1000 BC: The Picts begin their ascendancy as Scotlands leading tribe – a position they will hold for centuries. Abetted by plentiful heather, they begin producing braggot, a real cross-over brew that edges the character of honey brews ever so slightly closer to beer.
775: The Vikings are just one of several European cultures who are drinking mead. Predominantly brewed by women, Viking mead is powerful stuff, and predates beer in their civilization. However, as the centuries progress, mead begins to fall out of favour, and beer begins its ascendancy. Honey sticks around as a flavouring, frequently turning up as a sweetener in brews.
1988: Sleeman Brewery returns, having previously lost its license in the 1930s for bootlegging. Once created, their Honey Brown Lager will becoming the leading honey beer brand in Canada. Its not the first modern North American honey beer, but it will be most Canucks intro to the style.
Mid-1990s: The Vaux brewery in England creates Waggle Dance – a beer made with 20 percent honey. Its marketed as “The Original Honey Beer” – a claim throughly debunked by noted beer legend Michael Jackson, who dismisses it as “rather extravagant” given several thousand years of evidence to the contrary.
Post-2000: Honey beers begin to pick up pace as interest in local products and regional flavours grows. Craft brewers had always been pioneers in this space and begin to lay down their marker in style, incorporating honey into every conceivable type of brew.
2006: Colony Collapse Disorder is coined to describe a startling decline in bee populations. It applies whenever half of a colonies worked bees disappear, and it becomes so well-known that the plight of the honey bee enters public consciousness. Unsurprising, this brings out the best in people, and backyard bee-keeping flourishes as part of an informal effort to help pollinators. In turn, this filters into home brewing as honey makes its way from hive to garage.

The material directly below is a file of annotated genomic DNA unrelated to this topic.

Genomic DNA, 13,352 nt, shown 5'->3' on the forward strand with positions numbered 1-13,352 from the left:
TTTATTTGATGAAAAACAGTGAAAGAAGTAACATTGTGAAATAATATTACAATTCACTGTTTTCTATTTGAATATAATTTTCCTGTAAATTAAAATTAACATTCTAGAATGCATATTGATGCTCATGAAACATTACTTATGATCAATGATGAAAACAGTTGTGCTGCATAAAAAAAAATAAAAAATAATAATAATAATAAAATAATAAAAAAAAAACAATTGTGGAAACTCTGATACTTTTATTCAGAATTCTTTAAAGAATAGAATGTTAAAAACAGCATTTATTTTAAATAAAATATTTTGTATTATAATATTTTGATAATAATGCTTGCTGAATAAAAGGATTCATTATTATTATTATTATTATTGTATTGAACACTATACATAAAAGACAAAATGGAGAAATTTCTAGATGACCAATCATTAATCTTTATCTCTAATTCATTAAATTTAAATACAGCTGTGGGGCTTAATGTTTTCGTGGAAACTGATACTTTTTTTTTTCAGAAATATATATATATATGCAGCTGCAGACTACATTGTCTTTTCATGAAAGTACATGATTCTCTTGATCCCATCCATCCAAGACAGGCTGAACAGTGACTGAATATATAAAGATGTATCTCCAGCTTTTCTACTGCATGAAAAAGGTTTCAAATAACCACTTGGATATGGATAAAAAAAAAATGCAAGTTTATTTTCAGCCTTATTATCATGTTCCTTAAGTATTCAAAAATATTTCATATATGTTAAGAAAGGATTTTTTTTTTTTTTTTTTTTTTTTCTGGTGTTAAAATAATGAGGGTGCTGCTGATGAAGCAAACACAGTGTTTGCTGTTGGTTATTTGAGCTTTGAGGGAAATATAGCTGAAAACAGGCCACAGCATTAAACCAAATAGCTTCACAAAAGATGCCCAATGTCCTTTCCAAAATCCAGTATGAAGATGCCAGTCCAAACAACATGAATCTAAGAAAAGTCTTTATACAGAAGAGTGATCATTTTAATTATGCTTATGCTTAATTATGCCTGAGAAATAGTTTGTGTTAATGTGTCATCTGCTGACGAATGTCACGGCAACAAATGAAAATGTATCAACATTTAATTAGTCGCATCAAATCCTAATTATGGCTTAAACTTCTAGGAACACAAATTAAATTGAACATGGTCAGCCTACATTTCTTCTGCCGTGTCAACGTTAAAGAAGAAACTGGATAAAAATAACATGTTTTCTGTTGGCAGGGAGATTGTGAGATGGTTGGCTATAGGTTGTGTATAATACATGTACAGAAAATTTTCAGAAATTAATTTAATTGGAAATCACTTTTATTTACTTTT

2011: White House Honey Ale becomes the first beer known to have been brewed in the Whitehouse. Using his own funds, President Obama purchases a home-brew kit and his team of chefs incorporate honey collected from the bee hives on the South Lawns. The ale is the first of four to be brewed and served to celebrities and politicians alike, with a blonde ale, porter and brown all joining the mix – all with added honey.
For a brewery that is not even 1 ½ years old, 2 Crows has become a well-received brewery in the world of barrel-aged sours. The husband and wife team, Mark & Kelly Huizink along with brewer Jeremy Taylor opened in late January of 2017 with an impressive line up of unique beers and already were prepping themselves with a foedre ( a large wooden barrel for long term fermentation or aging) for future beers. Their first foedre-aged release was in July of 2017. The “Magic Touch” Golden ale was one of five beers released in honour of their one year anniversary.
STYLE: Foedre – aged golden ale
ABV: 6.8% IBU: 22 SRM: 4.4 OG: 1.056 FG: 1.004
This golden ale captures two hot trends in beer these days: wood aging and brettanomyces wild yeast fermentation. This ale pours hazy gold, with a white, frothy and creamy head that lingers for pretty much the entire duration of drinking. The nose is an intriguing combination of fruit (grapefruit/tropical) and spicy/funky brett, but it isn’t cursed with the unpleasant hospital/used bandaid (or worse) characteristics that can happen with brett. There’s a strong, fresh, citrus undercurrent to the palate, balanced by slightly sour, bretty notes, but they are quite subtle. According to their website they used brett claussenii, a strain that is subtle in terms of brett funk and known for producing pineapple notes. The body is medium, and the higher alcohol is not very noticeable. It finishes dry and clean. What is not evident, however, is significant wood influence. A foedre is a large oak barrel. The one used for this beer is an old one that used to contain Calvados (French apple brandy). It had been used for beer a couple times before this. They don’t use it to add oak character, but because it maintains the wild yeast/bacteria population after making a beer with those cultures. Who knows what will come out of that foedre next?